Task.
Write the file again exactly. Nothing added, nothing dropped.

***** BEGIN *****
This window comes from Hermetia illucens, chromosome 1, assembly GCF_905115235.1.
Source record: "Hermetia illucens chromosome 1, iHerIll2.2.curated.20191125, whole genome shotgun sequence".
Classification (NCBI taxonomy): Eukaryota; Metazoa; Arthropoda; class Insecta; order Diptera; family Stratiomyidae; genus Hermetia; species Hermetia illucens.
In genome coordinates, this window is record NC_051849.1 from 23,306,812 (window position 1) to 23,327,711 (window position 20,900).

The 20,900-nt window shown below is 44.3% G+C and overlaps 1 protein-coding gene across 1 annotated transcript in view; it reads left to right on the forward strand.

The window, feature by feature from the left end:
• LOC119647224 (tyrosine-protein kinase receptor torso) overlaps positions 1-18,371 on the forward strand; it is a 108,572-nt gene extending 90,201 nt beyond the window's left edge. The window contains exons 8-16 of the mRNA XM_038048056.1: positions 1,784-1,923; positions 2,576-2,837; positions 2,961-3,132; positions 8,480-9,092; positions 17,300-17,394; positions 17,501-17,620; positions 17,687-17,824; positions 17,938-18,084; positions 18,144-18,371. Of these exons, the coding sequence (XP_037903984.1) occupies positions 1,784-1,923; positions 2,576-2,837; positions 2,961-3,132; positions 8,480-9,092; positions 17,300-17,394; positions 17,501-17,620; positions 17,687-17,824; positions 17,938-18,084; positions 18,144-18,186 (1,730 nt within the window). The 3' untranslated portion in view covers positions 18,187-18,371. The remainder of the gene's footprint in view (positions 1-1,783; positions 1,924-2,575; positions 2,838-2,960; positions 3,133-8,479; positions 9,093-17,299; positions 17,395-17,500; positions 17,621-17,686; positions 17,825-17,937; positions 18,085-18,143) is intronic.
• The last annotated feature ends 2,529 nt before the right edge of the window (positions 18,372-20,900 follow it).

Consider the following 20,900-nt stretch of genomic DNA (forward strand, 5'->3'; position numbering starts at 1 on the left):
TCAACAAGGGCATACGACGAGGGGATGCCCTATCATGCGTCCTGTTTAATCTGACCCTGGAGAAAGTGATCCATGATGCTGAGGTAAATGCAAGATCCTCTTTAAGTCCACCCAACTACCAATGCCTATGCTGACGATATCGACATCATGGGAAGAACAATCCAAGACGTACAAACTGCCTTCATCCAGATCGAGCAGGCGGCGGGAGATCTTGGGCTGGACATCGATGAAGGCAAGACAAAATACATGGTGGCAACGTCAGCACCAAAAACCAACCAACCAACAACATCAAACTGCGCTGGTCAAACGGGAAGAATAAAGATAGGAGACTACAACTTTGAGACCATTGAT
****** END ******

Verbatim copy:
This window comes from Hermetia illucens, chromosome 1, assembly GCF_905115235.1.
Source record: "Hermetia illucens chromosome 1, iHerIll2.2.curated.20191125, whole genome shotgun sequence".
Classification (NCBI taxonomy): Eukaryota; Metazoa; Arthropoda; class Insecta; order Diptera; family Stratiomyidae; genus Hermetia; species Hermetia illucens.
In genome coordinates, this window is record NC_051849.1 from 23,306,812 (window position 1) to 23,327,711 (window position 20,900).

The 20,900-nt window shown below is 44.3% G+C and overlaps 1 protein-coding gene across 1 annotated transcript in view; it reads left to right on the forward strand.

The window, feature by feature from the left end:
• LOC119647224 (tyrosine-protein kinase receptor torso) overlaps positions 1-18,371 on the forward strand; it is a 108,572-nt gene extending 90,201 nt beyond the window's left edge. The window contains exons 8-16 of the mRNA XM_038048056.1: positions 1,784-1,923; positions 2,576-2,837; positions 2,961-3,132; positions 8,480-9,092; positions 17,300-17,394; positions 17,501-17,620; positions 17,687-17,824; positions 17,938-18,084; positions 18,144-18,371. Of these exons, the coding sequence (XP_037903984.1) occupies positions 1,784-1,923; positions 2,576-2,837; positions 2,961-3,132; positions 8,480-9,092; positions 17,300-17,394; positions 17,501-17,620; positions 17,687-17,824; positions 17,938-18,084; positions 18,144-18,186 (1,730 nt within the window). The 3' untranslated portion in view covers positions 18,187-18,371. The remainder of the gene's footprint in view (positions 1-1,783; positions 1,924-2,575; positions 2,838-2,960; positions 3,133-8,479; positions 9,093-17,299; positions 17,395-17,500; positions 17,621-17,686; positions 17,825-17,937; positions 18,085-18,143) is intronic.
• The last annotated feature ends 2,529 nt before the right edge of the window (positions 18,372-20,900 follow it).

Consider the following 20,900-nt stretch of genomic DNA (forward strand, 5'->3'; position numbering starts at 1 on the left):
TCAACAAGGGCATACGACGAGGGGATGCCCTATCATGCGTCCTGTTTAATCTGACCCTGGAGAAAGTGATCCATGATGCTGAGGTAAATGCAAGATCCTCTTTAAGTCCACCCAACTACCAATGCCTATGCTGACGATATCGACATCATGGGAAGAACAATCCAAGACGTACAAACTGCCTTCATCCAGATCGAGCAGGCGGCGGGAGATCTTGGGCTGGACATCGATGAAGGCAAGACAAAATACATGGTGGCAACGTCAGCACCAAAAACCAACCAACCAACAACATCAAACTGCGCTGGTCAAACGGGAAGAATAAAGATAGGAGACTACAACTTTGAGACCATTGAT